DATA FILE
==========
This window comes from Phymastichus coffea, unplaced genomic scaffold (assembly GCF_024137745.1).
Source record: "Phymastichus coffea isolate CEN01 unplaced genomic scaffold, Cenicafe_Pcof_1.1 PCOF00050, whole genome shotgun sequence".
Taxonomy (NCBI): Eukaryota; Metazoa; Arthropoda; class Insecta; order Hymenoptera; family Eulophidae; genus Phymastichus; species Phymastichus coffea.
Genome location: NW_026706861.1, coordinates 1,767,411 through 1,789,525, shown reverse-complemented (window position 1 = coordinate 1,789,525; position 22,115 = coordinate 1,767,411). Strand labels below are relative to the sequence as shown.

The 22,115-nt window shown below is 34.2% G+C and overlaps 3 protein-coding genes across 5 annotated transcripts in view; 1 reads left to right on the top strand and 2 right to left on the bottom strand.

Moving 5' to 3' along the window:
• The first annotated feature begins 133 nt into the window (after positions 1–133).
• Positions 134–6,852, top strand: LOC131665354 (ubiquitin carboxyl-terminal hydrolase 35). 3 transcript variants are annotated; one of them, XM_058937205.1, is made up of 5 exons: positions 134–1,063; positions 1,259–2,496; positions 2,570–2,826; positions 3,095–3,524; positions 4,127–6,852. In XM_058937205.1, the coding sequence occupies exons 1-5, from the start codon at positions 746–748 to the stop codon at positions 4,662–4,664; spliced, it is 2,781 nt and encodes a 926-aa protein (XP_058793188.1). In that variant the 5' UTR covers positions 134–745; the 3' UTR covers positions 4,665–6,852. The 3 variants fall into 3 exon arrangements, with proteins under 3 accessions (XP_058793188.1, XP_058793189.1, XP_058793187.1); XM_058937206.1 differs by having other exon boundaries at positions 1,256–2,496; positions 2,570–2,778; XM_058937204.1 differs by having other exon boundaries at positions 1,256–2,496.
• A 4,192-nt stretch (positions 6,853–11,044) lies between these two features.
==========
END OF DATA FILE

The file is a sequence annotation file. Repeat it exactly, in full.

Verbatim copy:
This window comes from Phymastichus coffea, unplaced genomic scaffold (assembly GCF_024137745.1).
Source record: "Phymastichus coffea isolate CEN01 unplaced genomic scaffold, Cenicafe_Pcof_1.1 PCOF00050, whole genome shotgun sequence".
Taxonomy (NCBI): Eukaryota; Metazoa; Arthropoda; class Insecta; order Hymenoptera; family Eulophidae; genus Phymastichus; species Phymastichus coffea.
Genome location: NW_026706861.1, coordinates 1,767,411 through 1,789,525, shown reverse-complemented (window position 1 = coordinate 1,789,525; position 22,115 = coordinate 1,767,411). Strand labels below are relative to the sequence as shown.

The 22,115-nt window shown below is 34.2% G+C and overlaps 3 protein-coding genes across 5 annotated transcripts in view; 1 reads left to right on the top strand and 2 right to left on the bottom strand.

Moving 5' to 3' along the window:
• The first annotated feature begins 133 nt into the window (after positions 1–133).
• Positions 134–6,852, top strand: LOC131665354 (ubiquitin carboxyl-terminal hydrolase 35). 3 transcript variants are annotated; one of them, XM_058937205.1, is made up of 5 exons: positions 134–1,063; positions 1,259–2,496; positions 2,570–2,826; positions 3,095–3,524; positions 4,127–6,852. In XM_058937205.1, the coding sequence occupies exons 1-5, from the start codon at positions 746–748 to the stop codon at positions 4,662–4,664; spliced, it is 2,781 nt and encodes a 926-aa protein (XP_058793188.1). In that variant the 5' UTR covers positions 134–745; the 3' UTR covers positions 4,665–6,852. The 3 variants fall into 3 exon arrangements, with proteins under 3 accessions (XP_058793188.1, XP_058793189.1, XP_058793187.1); XM_058937206.1 differs by having other exon boundaries at positions 1,256–2,496; positions 2,570–2,778; XM_058937204.1 differs by having other exon boundaries at positions 1,256–2,496.
• A 4,192-nt stretch (positions 6,853–11,044) lies between these two features.